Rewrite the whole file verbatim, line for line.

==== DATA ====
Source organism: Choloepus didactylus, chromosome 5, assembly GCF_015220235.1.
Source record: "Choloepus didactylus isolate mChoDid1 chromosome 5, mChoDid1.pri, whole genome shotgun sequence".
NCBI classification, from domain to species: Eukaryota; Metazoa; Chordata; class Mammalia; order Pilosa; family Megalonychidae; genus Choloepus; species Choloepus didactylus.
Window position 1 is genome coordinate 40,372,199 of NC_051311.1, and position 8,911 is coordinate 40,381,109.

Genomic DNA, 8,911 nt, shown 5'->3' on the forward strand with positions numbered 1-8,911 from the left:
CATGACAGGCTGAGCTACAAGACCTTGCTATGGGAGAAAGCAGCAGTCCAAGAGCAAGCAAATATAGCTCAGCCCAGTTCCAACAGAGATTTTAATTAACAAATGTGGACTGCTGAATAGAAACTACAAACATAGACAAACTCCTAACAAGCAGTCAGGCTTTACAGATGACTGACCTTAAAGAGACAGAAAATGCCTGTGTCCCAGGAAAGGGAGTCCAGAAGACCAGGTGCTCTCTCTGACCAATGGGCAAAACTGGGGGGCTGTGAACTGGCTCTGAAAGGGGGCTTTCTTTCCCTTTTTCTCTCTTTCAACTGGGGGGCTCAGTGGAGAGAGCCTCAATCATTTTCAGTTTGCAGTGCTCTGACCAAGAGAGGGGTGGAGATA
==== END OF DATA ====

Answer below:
Source organism: Choloepus didactylus, chromosome 5, assembly GCF_015220235.1.
Source record: "Choloepus didactylus isolate mChoDid1 chromosome 5, mChoDid1.pri, whole genome shotgun sequence".
NCBI classification, from domain to species: Eukaryota; Metazoa; Chordata; class Mammalia; order Pilosa; family Megalonychidae; genus Choloepus; species Choloepus didactylus.
Window position 1 is genome coordinate 40,372,199 of NC_051311.1, and position 8,911 is coordinate 40,381,109.

Genomic DNA, 8,911 nt, shown 5'->3' on the forward strand with positions numbered 1-8,911 from the left:
CATGACAGGCTGAGCTACAAGACCTTGCTATGGGAGAAAGCAGCAGTCCAAGAGCAAGCAAATATAGCTCAGCCCAGTTCCAACAGAGATTTTAATTAACAAATGTGGACTGCTGAATAGAAACTACAAACATAGACAAACTCCTAACAAGCAGTCAGGCTTTACAGATGACTGACCTTAAAGAGACAGAAAATGCCTGTGTCCCAGGAAAGGGAGTCCAGAAGACCAGGTGCTCTCTCTGACCAATGGGCAAAACTGGGGGGCTGTGAACTGGCTCTGAAAGGGGGCTTTCTTTCCCTTTTTCTCTCTTTCAACTGGGGGGCTCAGTGGAGAGAGCCTCAATCATTTTCAGTTTGCAGTGCTCTGACCAAGAGAGGGGTGGAGATA